In the end I realize that these people, their feelings and attitudes toward my recovery don’t really matter.  It’s my condition to live with.  They’re my goals to achieve and as much as people think they understand, they really don’t.  This person, for as close as she’s been to this whole situation had never even seen the scar on my head or seen pictures of my shaved head where they cut my skull.  It is what it is I’ve washed my hands of it.

They’re simply on the outside looking in.

Any thoughts or comments?

Take good care,

Will

About Adventures in the Burbs (71 Articles)
I'm now considered a survivor. A survivor of what you may ask? For my entire life I have been a walking time bomb due to a visitor embedded in my brain called an AVM, or an Arteriovenous Malformation. I never actually knew I had it. My story of survival is so improbably and spectacular that it is worthy of an entire book in itself. I may have a post in here somewhere on my blog that covers it. In the end I’ve survived a brain hemorrhage, brain surgery and I’ve been left with Epilepsy and Left Side Neglect. Believe it or not, Left Side Neglect has been nothing less than a fascinating experience although I don’t recommend it for the feeble or weak minded. In the end that time bomb exploded yet I’m still here to put my adventures up on this blog and I will never let my survivor experience hold me back from life. Although I’m now considered a “Survivor”, throughout life I have been many things and it seems I have assumed many different identities along the way. For me life has been a zigzagging adventure woven with change and that change has always been good. I’m truly blessed as my life has been nothing short of amazing and my cup has always been overflowing even in the worst of times. I’ve had a good family, good friends, excellent mentors along the way and an amazing wife. Wonder if she will actually ever read this?? I’ve been a musician, a dishwasher, a pizza maker, a break-dancer, a skateboarder, a long haired metal head, a United States Marine, a husband, a father to many, a technologist, a college student, an adventure racer, a businessman, a manager, a leader, a crisis manager, a Harley Davidson enthusiast, a wannabe bourbon connoisseur, an amateur RV’er, an amateur blogger, an amateur writer, an amateur photographer, a thinker, a doer, a traveler, a wannabe digital nomad, an adventurer, and a remote worker. So as you can see I’ve maintained just a few identities….but what’s in an identity anyway. I know my identity as a “survivor” will not sum up my existence nor define me as a person. My name is Will and I am all of those identities listed above and then some. Hopefully you will join me on my journey. Do take Care, Will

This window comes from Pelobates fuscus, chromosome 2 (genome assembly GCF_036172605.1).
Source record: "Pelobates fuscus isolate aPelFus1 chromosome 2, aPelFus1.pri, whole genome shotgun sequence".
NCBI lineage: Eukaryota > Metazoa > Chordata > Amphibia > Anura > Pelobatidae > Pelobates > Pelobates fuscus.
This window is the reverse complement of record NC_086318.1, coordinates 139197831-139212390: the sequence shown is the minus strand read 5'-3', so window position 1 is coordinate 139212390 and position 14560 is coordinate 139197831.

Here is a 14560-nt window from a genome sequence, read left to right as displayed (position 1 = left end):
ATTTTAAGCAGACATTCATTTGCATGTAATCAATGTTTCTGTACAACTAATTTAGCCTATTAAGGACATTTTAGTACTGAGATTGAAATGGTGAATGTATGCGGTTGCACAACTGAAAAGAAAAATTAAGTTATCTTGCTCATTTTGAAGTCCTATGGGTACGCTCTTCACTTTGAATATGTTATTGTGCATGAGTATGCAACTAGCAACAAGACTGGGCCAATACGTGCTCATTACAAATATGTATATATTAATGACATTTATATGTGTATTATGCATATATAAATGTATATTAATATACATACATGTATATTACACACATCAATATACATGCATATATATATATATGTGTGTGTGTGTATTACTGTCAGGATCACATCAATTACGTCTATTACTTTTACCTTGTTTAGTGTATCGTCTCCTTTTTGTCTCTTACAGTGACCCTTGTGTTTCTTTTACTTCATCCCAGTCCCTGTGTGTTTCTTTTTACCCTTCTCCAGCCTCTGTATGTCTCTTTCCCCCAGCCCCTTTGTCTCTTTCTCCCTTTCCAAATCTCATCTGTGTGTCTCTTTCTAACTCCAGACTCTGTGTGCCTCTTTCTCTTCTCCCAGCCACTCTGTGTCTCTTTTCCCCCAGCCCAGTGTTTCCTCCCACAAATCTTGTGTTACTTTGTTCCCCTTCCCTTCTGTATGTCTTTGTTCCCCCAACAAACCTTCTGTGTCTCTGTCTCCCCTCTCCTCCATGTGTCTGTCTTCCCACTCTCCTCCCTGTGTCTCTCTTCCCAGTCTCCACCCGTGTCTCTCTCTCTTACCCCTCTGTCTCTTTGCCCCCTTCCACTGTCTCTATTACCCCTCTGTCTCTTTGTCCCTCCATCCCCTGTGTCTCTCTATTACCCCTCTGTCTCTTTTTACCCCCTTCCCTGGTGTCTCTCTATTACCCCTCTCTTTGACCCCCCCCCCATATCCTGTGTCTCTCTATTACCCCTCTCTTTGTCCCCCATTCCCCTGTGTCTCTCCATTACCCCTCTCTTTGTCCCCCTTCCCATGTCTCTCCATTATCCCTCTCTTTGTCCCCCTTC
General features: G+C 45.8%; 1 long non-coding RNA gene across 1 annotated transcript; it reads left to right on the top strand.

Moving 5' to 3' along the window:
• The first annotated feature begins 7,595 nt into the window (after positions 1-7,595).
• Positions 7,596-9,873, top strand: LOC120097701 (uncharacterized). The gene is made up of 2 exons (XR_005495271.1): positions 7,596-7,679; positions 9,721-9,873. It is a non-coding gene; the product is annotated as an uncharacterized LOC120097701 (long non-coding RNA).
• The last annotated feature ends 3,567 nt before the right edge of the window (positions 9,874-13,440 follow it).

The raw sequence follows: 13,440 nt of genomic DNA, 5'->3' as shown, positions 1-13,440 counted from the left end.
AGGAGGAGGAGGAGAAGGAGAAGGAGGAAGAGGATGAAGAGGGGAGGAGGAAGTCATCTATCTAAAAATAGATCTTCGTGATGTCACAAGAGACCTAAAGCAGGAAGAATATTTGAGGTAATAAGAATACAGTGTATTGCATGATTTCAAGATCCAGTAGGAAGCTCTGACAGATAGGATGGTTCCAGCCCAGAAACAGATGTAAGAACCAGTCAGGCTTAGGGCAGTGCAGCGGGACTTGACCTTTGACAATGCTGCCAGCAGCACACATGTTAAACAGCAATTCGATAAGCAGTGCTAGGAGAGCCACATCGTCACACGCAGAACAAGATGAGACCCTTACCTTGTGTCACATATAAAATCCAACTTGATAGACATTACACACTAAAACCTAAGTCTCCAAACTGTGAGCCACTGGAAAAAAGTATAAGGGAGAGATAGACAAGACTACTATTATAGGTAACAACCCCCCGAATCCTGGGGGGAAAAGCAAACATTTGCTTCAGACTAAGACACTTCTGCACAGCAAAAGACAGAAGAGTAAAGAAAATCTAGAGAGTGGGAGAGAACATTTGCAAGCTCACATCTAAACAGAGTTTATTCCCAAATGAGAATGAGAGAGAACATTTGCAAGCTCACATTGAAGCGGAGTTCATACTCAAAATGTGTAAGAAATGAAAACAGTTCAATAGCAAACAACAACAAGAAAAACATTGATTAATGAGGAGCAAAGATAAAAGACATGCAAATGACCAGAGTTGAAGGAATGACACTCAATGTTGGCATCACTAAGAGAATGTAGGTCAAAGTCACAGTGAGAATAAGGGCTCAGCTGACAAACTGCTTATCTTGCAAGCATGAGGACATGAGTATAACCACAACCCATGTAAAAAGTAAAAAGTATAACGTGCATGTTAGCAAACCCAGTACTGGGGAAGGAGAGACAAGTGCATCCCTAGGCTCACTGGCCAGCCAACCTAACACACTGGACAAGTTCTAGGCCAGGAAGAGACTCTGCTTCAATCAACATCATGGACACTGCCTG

1 Comment on The Outside Looking In

  1. GREAT! I get it as I am similar in nature. Same with my husband! We actually think that was a trait among Americans for the longest time, “The Rugged Individual” mentality. Oh, it is sure missing these days – in fact, we just discussed this fact yesterday. Bill was always a hustler with his skills and talents – made money on the side doing mechanical/body paint work. Our generator isn’t working and he has done everything he can figure out to fix it. Two friends know men who actually work on Onan Generators and both do some “hustling” on the side. Both were going to call him yesterday to offer to help – neither did! Of course, it was drizzling a bit yesterday here in Fredericksburg – but the morning was beautiful.
    Anyway, that’s a side note to give you kudos and really to thank the Marines! If not for them, where would we be?
    Bill finally is facing his first real health challenge, and like you, he has tackled it head on and told his cardiologist, he’s going to reverse his diagnosis! The doc said that was impossible, but we don’t think he knows Bill nor our Healer, our Lord! Just like Bill had to look at a youtube video to figure out where the air and fuel filters were on our Onan (he’s never had one before), he’s gone to the Source of our health, admitted what he knew he was doing wrong, learned what he now needs to do and has transformed his health buy losing 40 unnecessary pounds as a start. But this is NOTHING to what you are doing so I just want to keep encouraging you to keep on truckin’!
    Love your passion!